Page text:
Juneteenth, a local holiday for over a century, went statewide just as I headed out for college. That treatment is entirely appropriate, for it was a significant event in the state’s history – but nowhere else. However, over the years, its use as an instrument of virtue signaling picked up and other states, with no connection at all to the event, began commemorating it. In fact, Louisiana was rather late to the party, even though few states made it a paid holiday (although the state has had the authority to commemorate the third Saturday as Juneteenth for nearly two decades).

And now preempted, for the virtue signaling finally swamped the federal government. A large House of Representatives majority and unanimous Senate just about beat Louisiana to the punch to make it a federal holiday. Thus, more taxpayer dollars will go to waste with most of the federal workforce taking another day off to the tune of around $600 million lost to egregious symbolism.

No Louisiana member of Congress had to good sense to vote against it, although Republican Rep. Clay Higgins added a caveat to his affirmative ballot. With its official name “Juneteenth National Independence Day,” Higgins complained, “Why would the Democrats want to politicize this by co-opting the name of our sacred holiday of Independence Day?” in arguing they should have instead used the word “emancipation.”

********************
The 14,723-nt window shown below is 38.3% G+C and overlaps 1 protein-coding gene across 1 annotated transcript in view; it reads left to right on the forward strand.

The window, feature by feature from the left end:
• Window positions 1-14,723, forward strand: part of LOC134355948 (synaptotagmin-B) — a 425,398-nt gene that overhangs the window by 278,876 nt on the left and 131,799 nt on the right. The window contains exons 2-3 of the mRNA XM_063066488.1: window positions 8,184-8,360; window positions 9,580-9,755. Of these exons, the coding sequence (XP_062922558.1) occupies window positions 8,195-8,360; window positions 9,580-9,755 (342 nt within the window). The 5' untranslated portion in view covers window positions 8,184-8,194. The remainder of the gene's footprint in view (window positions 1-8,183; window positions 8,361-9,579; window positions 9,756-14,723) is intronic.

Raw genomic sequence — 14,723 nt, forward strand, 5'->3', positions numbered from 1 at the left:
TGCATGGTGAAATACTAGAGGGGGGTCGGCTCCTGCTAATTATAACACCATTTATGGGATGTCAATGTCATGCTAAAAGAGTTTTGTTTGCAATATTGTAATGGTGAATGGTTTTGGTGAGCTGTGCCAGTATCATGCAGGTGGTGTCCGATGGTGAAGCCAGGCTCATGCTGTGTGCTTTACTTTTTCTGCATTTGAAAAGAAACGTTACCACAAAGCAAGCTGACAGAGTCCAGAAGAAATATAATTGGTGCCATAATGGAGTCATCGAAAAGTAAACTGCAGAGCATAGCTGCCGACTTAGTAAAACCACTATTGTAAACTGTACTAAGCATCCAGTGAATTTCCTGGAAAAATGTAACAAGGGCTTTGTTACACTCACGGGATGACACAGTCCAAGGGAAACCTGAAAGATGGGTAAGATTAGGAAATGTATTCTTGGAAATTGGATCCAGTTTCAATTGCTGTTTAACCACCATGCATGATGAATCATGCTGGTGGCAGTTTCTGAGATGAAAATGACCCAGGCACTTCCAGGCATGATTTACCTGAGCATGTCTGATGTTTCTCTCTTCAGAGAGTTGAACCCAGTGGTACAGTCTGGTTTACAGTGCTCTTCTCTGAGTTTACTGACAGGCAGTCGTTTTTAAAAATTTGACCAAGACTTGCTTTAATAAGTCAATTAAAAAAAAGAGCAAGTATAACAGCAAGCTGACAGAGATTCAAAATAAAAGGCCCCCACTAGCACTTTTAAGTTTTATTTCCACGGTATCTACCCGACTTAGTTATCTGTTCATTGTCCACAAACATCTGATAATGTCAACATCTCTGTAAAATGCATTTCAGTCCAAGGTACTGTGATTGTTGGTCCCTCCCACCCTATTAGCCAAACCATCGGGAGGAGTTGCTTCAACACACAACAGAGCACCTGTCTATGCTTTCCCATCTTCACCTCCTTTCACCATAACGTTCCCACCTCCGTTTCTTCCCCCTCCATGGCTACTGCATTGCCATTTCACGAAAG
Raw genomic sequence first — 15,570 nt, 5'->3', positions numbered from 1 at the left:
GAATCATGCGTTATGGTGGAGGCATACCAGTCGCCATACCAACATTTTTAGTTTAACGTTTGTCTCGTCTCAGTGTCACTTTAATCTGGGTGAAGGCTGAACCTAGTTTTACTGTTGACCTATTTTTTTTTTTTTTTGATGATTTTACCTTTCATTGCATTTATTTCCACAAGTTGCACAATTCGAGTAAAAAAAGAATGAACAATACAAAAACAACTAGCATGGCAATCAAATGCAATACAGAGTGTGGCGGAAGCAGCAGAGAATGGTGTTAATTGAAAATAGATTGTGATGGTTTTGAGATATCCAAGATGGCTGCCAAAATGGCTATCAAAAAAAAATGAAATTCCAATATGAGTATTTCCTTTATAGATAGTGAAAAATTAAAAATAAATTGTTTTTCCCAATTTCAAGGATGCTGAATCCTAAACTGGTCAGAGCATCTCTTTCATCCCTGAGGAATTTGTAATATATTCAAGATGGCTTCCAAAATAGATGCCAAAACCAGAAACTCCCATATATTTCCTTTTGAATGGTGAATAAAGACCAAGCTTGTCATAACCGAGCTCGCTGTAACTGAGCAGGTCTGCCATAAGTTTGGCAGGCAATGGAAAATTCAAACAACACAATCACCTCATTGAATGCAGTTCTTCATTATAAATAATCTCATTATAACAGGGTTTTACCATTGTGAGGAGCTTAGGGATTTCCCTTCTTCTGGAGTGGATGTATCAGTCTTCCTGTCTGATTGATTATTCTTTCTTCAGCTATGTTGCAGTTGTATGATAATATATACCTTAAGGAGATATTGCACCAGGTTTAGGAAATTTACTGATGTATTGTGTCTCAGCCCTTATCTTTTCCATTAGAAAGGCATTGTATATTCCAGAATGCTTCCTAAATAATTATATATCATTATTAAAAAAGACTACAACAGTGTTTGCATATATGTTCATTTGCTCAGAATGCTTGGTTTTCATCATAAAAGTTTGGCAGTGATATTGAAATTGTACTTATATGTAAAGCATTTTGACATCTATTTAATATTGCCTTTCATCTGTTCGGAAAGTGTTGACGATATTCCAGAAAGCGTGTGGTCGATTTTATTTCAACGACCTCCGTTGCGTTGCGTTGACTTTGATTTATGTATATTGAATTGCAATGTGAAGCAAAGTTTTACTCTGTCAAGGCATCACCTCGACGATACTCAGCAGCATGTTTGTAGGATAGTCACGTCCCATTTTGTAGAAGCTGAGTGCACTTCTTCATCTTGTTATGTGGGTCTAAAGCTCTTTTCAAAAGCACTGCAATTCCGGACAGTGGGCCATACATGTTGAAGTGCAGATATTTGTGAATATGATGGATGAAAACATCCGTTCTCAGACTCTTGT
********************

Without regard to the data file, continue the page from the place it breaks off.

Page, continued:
Note as well that the federal version gives the day special importance above most other holidays. Most are designated as a specific day of the week, not a date. Until now, only New Year’s Day, Independence Day, Veterans’ Day, and Christmas have it occur on a specific date (although as well Thanksgiving Day always occurs on a Thursday). Juneteenth incredibly now joins that pantheon, and thus becomes part of the observational rule that if it occurs not during the work week, either Friday or Monday becomes the holiday.

Because of legal niceties, Edwards only could declare a half-holiday for last Friday, but next year it’s another paid entire day off for state employees, except potentially in higher education which are limited to 14 such days off a year. Otherwise, the cost of letting off around 40,000 employees averaging around $48,500 (classified) and $69,500 (unclassified) annually of $8.2 million in taxpayer bucks going down the drain would be higher.

If they had to do it, why not remove the secular New Year’s Day designation and convert Jan. 1 into a day celebrating the Emancipation Proclamation, which was issued that day in 1863 and has relevance to the state that Juneteenth doesn’t? Instead, it’s just more government waste, courtesy of Edwards and every single Louisiana legislator who voted on the bill.